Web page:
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  • Widescreen 1.85:1
  • 16:9 Enhanced
  • Dual Layer ( )
  • Italian: Dolby Digital 5.1 Surround
  • Italian: Dolby Digital Stereo
  • 5 Theatrical trailer
  • Photo gallery
  • 3 Filmographies


20th Century Fox/20th Century Fox Home Entertainment . R4 . COLOR . 91 mins . M15+ . PAL


Man, how I could relate to this film.

When you grow up on a farm in the deepest wilds of the mountains, 35km from the nearest town, 20km from the nearest store, there are certain expectations for the manner in which you conduct yourself. Sadly, when you’re a comic book artist with a minor knack for writing, you don’t exactly fit into the stereotype of the usual country person.

Such is the same with poor Grazia. She’s lived on an unnamed island (although the film is subtitled Grazia’s Island) off the coast of Italy all her life. She has three children whom she adores, though they are constantly embarrassed by their mother’s distinct lack of similarity to the rest of the island folk. The towspeople think she’s mentally unwell, but her family knows different; she’s just unique. After a series of misadventures, Grazia’s son Pasquale helps her escape and run away from the constriction Grazia feels in her life. She hides out in a cave and the townsfolk become worried and search for her. Unfortunately then, when Pasquale’s plan (unknown to her) is to fake her death, this causes intense grief for her husband and the townsfolk who truly realise what she meant to the town, even if she was a little different.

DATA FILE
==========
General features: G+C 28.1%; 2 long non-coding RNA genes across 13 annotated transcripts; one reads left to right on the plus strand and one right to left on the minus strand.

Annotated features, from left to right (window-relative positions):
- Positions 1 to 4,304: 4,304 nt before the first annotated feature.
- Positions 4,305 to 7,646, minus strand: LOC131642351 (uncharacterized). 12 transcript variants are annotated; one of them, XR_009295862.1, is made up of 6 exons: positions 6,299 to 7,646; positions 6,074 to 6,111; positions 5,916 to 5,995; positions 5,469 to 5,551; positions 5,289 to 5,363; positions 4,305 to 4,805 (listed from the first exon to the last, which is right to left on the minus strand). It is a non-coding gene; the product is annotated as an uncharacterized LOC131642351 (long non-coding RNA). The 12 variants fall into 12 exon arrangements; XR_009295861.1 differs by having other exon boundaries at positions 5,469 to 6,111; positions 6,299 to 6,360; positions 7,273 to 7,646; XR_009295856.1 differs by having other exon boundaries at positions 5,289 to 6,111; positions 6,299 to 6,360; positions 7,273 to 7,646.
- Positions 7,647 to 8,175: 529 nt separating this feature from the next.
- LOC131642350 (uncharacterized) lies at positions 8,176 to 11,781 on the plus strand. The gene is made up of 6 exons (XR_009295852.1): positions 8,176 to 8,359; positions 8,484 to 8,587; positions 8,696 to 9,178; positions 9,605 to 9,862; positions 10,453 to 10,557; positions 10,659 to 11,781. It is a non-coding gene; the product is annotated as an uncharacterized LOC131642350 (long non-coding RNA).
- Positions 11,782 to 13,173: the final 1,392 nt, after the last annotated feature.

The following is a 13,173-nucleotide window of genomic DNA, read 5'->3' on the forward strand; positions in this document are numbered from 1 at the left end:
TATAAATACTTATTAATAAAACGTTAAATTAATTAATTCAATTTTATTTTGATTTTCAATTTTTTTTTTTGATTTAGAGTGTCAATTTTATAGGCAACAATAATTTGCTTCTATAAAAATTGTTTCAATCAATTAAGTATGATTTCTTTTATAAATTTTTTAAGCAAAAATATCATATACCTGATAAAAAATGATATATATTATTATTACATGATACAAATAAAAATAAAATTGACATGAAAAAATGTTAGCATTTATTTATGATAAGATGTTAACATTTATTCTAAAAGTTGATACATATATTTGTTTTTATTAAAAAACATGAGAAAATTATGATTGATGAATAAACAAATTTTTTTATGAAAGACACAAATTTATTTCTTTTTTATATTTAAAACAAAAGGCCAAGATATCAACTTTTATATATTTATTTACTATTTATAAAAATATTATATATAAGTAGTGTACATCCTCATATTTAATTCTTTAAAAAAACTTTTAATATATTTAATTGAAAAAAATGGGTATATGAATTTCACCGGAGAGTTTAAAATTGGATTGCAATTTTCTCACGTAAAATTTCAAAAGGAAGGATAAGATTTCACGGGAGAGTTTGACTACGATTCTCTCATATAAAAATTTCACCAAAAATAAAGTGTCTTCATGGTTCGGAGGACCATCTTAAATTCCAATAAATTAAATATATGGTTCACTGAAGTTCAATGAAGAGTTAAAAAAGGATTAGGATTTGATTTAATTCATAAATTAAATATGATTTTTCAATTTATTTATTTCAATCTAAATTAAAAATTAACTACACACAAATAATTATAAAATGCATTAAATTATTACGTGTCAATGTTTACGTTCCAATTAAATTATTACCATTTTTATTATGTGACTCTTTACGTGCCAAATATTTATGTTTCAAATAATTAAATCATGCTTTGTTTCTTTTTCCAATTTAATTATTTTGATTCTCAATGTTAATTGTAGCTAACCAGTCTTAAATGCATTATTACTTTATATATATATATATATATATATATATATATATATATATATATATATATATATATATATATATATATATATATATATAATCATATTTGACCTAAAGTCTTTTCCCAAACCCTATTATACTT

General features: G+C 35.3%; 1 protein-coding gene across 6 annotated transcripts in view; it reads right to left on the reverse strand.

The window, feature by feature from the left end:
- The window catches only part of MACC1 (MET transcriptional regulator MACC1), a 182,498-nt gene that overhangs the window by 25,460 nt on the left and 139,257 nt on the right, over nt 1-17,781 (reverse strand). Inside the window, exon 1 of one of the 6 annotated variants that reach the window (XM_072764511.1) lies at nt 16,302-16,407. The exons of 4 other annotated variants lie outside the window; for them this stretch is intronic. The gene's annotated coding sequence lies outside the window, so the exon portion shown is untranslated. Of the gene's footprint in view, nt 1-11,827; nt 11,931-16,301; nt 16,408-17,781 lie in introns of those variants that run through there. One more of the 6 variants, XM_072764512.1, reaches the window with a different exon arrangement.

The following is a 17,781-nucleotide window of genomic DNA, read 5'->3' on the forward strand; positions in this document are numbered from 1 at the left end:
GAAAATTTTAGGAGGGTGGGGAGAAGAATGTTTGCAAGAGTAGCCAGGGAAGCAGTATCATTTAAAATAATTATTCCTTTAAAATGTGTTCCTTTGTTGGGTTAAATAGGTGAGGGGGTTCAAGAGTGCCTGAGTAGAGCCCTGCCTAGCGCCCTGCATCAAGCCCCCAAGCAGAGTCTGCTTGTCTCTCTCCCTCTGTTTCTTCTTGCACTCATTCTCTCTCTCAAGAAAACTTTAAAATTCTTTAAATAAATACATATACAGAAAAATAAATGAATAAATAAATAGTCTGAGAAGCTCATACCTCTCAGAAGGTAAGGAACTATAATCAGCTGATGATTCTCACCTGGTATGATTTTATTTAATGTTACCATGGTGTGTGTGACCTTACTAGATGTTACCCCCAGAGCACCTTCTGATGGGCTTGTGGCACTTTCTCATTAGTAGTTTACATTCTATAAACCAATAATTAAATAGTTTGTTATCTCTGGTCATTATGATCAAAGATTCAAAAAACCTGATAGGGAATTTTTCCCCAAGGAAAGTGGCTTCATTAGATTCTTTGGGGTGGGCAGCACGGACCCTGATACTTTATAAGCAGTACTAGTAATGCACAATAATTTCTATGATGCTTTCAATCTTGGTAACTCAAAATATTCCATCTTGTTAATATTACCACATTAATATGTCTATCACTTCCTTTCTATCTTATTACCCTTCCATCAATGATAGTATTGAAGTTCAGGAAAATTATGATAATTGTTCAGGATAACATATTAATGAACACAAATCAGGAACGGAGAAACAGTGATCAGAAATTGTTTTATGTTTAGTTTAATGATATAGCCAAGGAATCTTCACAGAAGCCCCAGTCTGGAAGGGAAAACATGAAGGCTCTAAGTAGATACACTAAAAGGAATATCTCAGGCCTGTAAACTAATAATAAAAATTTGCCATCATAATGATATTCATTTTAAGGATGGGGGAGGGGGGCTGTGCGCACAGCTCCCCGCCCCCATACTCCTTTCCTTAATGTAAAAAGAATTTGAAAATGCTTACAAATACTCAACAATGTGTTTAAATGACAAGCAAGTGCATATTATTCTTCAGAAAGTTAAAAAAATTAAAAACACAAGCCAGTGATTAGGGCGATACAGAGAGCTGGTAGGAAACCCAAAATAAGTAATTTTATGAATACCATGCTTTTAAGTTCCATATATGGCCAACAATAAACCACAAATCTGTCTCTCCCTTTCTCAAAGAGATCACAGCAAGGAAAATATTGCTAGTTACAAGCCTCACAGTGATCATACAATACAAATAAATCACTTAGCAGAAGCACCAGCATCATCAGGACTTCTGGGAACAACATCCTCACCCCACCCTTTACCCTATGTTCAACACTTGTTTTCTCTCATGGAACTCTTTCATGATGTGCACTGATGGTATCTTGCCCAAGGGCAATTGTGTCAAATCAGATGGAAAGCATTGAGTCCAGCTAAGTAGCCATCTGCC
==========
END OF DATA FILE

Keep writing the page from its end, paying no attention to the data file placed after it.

"Mia morté?"

I understand Grazia’s feelings well. (I’m not sure the villagers I grew up around cared less when I left town though…). To be born with a different slant on things should be praised and learned from, not reviled. Of course, this is hopelessly naïve and the world doesn’t work this way. The majority fear change and I can also understand that too. However, in the village the townsfolk (whose major source of income is fishing and a fish cannery) come to realise Grazia is the giddy little thrill that makes a grey day sunshiney (not that there are many grey days in this beautiful Mediterranean region, but you know what I mean).

Told in a gloriously sleepy method, evoking the atmosphere of this sun-bathed island of cliffs and rocks and hidden caves, Respiro (which I’m lead to believe means to breathe) grows steadily as it first sets the mood then completes the story. Breathing becomes a metaphor for the entire film as we frequently visit with characters diving for sea urchins and fish and the exquisite moments when Pietro, Grazia’s husband, accepts his wife’s death. The film also resonates with a subtle eroticism between Grazia and her husband, their teenage daughter Marinella and her new policeman boyfriend and Pasquale’s burgeoning 14-year-old libido. In these sleepy sun-drenched afternoons clothes are practically optional and the warm ocean beckons, it’s too hot to work or do much but lie about. All have been captured in that heavy-eyed and dreamy manner that threatens to send the viewer to sleep, hypnotised by the warmth evoked. It certainly puts the viewer in the setting and this adds a subtle dynamic to the film that infuses the viewer with the atmosphere.